Conclusion Although the prevalence of serious and minor complications is not increased in multimorbid geriatric patients, the procedurerelated mortality rate following PEG is at least 2%, which is higher than that of mixed patient populations. Consequently, the serious consequences of complications after PEG insertion in the vulnerable group of geriatric patients require careful and experienced consideration by the referring physician. Further studies should investigate whether or not alternative methods, such as nasogastric feeding and energy-dense supplements, lead to less complications and lower procedure-related mortality for certain indications.

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R. Wirth et al. / JAMDA 13 (2012) 228e233 7. Potack JZ, Chokhavatia S. Complications of and controversies associated with percutaneous endoscopic gastrostomy: Report of a case and literature review. Medscape J Med 2008;10:142. 8. Wirth R, Bauer J, Sieber C. Necrotizing Candida infection after percutaneous endoscopic gastrostomy: A fatal and rare complication. JPEN J Parenter Enteral Nutr 2008;32:285e287. 9. Schrag SP, Sharma R, Jaik NP, et al. Complications related to percutaneous endoscopic gastrostomy (PEG) tubes. A comprehensive clinical review. J Gastrointestin Liver Dis 2007;16:407e418. 10. Figueiredo FA, da Costa MC, Pelosi AD, et al. Predicting outcomes and complications of percutaneous endoscopic gastrostomy. Endoscopy 2007;39: 333e338. 11. Rimon E, Kagansky N, Levy S. Percutaneous endoscopic gastrostomy; evidence of different prognosis in various patient subgroups. Age Ageing 2005;34: 353e357. 12. Janes SE, Price CS, Khan S. Percutaneous endoscopic gastrostomy: 30-day mortality trends and risk factors. J Postgrad Med 2005;51:23e28. 13. Dennis MS, Lewis SC, Warlow C. Effect of timing and method of enteral tube feeding for dysphagic stroke patients (FOOD): A multicentre randomised controlled trial. Lancet 2005;365:764e772.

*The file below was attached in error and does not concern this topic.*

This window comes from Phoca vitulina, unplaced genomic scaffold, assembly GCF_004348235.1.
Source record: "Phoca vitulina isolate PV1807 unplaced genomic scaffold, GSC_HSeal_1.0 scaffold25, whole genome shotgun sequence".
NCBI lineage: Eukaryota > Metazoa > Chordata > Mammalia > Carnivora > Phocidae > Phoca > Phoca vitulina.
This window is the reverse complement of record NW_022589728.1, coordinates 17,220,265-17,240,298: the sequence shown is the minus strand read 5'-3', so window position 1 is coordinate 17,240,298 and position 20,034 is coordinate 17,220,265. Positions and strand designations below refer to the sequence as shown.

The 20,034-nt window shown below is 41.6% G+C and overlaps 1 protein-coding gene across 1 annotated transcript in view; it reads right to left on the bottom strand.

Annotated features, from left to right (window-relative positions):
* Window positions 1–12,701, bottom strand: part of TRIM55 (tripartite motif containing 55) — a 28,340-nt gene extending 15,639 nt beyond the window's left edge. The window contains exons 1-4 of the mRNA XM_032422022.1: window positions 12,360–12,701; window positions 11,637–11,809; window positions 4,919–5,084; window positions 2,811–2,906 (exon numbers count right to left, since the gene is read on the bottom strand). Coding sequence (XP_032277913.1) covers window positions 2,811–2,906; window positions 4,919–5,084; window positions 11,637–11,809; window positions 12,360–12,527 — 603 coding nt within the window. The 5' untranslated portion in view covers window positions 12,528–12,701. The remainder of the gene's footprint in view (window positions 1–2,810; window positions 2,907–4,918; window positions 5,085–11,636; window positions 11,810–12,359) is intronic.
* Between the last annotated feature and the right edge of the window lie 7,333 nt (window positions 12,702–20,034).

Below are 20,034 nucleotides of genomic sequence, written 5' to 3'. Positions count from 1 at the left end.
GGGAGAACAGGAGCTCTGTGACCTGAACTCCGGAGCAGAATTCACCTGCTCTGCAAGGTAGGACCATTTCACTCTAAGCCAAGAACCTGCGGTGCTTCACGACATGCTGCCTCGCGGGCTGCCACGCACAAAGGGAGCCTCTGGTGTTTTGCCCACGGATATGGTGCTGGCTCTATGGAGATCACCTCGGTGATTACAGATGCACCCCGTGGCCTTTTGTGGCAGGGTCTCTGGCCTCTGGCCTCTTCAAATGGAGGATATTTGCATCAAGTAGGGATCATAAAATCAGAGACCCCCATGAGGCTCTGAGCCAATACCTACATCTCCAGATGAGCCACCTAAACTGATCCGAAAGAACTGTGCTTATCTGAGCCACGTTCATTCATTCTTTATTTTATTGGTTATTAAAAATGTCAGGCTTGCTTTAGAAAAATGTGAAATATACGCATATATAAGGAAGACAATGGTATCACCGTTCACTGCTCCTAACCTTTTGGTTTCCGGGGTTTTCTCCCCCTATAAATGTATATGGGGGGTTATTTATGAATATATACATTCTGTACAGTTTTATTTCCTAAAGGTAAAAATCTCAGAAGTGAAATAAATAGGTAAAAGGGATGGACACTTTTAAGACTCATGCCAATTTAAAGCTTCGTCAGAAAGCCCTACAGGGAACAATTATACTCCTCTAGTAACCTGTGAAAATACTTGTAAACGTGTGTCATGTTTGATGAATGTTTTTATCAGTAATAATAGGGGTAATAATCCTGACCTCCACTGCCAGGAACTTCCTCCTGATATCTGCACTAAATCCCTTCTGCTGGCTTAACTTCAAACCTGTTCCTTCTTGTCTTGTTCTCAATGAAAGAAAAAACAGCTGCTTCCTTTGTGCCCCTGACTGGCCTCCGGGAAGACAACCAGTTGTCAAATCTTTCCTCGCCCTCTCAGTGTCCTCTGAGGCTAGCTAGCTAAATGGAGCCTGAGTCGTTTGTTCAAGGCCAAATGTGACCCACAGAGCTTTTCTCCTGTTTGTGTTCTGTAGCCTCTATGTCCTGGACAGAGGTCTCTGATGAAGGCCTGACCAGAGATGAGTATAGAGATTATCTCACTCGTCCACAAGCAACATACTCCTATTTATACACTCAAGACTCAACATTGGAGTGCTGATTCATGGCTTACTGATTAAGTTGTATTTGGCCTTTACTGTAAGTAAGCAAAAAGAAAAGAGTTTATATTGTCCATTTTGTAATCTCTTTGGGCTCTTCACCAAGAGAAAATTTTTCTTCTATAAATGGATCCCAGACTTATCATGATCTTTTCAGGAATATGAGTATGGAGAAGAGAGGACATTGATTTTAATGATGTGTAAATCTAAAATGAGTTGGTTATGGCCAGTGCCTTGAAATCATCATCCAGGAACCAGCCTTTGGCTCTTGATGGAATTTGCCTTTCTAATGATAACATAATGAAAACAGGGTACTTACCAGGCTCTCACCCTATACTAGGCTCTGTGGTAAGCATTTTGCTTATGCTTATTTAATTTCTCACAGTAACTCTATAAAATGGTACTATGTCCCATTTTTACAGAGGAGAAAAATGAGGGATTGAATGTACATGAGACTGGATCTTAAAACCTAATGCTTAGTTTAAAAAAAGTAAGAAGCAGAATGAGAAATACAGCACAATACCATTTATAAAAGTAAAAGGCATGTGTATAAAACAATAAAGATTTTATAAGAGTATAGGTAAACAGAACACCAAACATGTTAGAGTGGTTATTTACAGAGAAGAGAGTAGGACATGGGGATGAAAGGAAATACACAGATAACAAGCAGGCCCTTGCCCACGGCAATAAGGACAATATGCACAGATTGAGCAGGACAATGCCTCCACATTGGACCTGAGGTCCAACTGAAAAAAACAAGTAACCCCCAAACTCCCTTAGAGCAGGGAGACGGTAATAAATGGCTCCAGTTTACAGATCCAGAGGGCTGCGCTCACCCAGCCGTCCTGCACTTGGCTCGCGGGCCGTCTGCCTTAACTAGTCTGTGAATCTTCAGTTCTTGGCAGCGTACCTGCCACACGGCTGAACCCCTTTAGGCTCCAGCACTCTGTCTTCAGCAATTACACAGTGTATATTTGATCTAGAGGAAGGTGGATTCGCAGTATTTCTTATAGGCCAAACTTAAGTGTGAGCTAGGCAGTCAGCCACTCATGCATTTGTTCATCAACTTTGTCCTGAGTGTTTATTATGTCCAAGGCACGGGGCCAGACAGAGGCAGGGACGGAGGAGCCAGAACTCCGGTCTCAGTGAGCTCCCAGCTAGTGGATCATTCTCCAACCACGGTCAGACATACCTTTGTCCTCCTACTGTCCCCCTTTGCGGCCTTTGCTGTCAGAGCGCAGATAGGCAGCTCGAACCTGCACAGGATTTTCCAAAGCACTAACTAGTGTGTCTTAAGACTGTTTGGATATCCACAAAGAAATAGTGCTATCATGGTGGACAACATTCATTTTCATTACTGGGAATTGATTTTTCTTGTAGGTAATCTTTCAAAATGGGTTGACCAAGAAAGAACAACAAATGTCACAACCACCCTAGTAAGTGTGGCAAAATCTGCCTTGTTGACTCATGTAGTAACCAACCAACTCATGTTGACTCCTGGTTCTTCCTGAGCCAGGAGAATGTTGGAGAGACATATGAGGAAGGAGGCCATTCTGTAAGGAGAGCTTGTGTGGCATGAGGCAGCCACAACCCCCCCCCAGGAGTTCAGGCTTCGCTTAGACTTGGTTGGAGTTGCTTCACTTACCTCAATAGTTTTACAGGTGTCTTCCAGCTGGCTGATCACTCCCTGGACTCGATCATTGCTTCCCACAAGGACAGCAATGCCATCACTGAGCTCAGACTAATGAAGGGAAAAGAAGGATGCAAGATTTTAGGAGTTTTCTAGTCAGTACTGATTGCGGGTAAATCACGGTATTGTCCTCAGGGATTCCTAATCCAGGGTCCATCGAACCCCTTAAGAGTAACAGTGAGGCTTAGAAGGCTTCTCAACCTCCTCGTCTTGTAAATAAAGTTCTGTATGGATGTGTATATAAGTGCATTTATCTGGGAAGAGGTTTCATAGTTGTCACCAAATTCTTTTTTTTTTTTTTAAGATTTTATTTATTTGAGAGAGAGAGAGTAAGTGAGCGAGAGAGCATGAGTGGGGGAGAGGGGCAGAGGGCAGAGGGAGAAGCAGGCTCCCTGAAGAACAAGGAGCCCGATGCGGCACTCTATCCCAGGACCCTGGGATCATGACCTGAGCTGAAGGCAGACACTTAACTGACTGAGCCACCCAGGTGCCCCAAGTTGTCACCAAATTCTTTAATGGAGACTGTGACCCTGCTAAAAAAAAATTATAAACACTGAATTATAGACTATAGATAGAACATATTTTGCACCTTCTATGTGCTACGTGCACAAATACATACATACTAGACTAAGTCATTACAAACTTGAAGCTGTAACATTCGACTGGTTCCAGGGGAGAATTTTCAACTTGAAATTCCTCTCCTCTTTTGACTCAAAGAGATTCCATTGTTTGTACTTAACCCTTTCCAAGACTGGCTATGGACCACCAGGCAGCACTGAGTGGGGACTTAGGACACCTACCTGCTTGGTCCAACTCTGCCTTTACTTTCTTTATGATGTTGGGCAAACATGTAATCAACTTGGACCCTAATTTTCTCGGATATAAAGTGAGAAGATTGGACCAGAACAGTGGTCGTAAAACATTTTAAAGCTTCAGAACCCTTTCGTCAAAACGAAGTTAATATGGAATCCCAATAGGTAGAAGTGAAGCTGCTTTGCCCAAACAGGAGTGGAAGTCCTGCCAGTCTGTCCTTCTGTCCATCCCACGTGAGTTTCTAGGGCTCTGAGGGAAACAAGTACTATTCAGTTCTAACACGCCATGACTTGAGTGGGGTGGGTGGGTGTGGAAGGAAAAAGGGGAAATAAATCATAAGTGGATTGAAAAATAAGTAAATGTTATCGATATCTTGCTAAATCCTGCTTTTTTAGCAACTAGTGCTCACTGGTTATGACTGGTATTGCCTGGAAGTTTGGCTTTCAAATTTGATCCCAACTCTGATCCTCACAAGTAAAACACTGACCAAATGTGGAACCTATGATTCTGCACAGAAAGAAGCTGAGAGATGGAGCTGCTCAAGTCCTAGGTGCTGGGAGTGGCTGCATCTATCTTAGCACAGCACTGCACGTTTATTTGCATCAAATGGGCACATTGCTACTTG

14. Mazzini L, Corra T, Zaccala M, et al. Percutaneous endoscopic gastrostomy and enteral nutrition in amyotrophic lateral sclerosis. J Neurol 1995;242:695e698. 15. Kadakia SC, Sullivan HO, Starnes E. Percutaneous endoscopic gastrostomy or jejunostomy and the incidence of aspiration in 79 patients. Am J Surg 1992; 164:114e118. 16. Peck A, Cohen CE, Mulvihill MN. Long-term enteral feeding of aged demented nursing home patients. J Am Geriatr Soc 1990;38:1195e1198. 17. Finucane TE, Bynum JP. Use of tube feeding to prevent aspiration pneumonia. Lancet 1996;348:1421e1424. 18. Wirth R, Volkert D, Bauer JM, et al. PEG tube placement in German geriatric wardsda retrospective data-base analysis. Z Gerontol Geriatr 2007;40:21e30. 19. Volkert D, Berner YN, Berry E, et al. ESPEN guidelines on enteral nutrition: Geriatrics. Clin Nutr 2006;25:330e360. 20. Grant DG, Bradley PT, Pothier DD, et al. Complications following gastrostomy tube insertion in patients with head and neck cancer: A prospective multiinstitution study, systematic review and meta-analysis. Clin Otolaryngol 2009;34:103e112. 21. Johnston SD, Tham TC, Mason M. Death after PEG: Results of the National Confidential Enquiry into Patient Outcome and Death. Gastrointest Endosc 2008;68:223e227.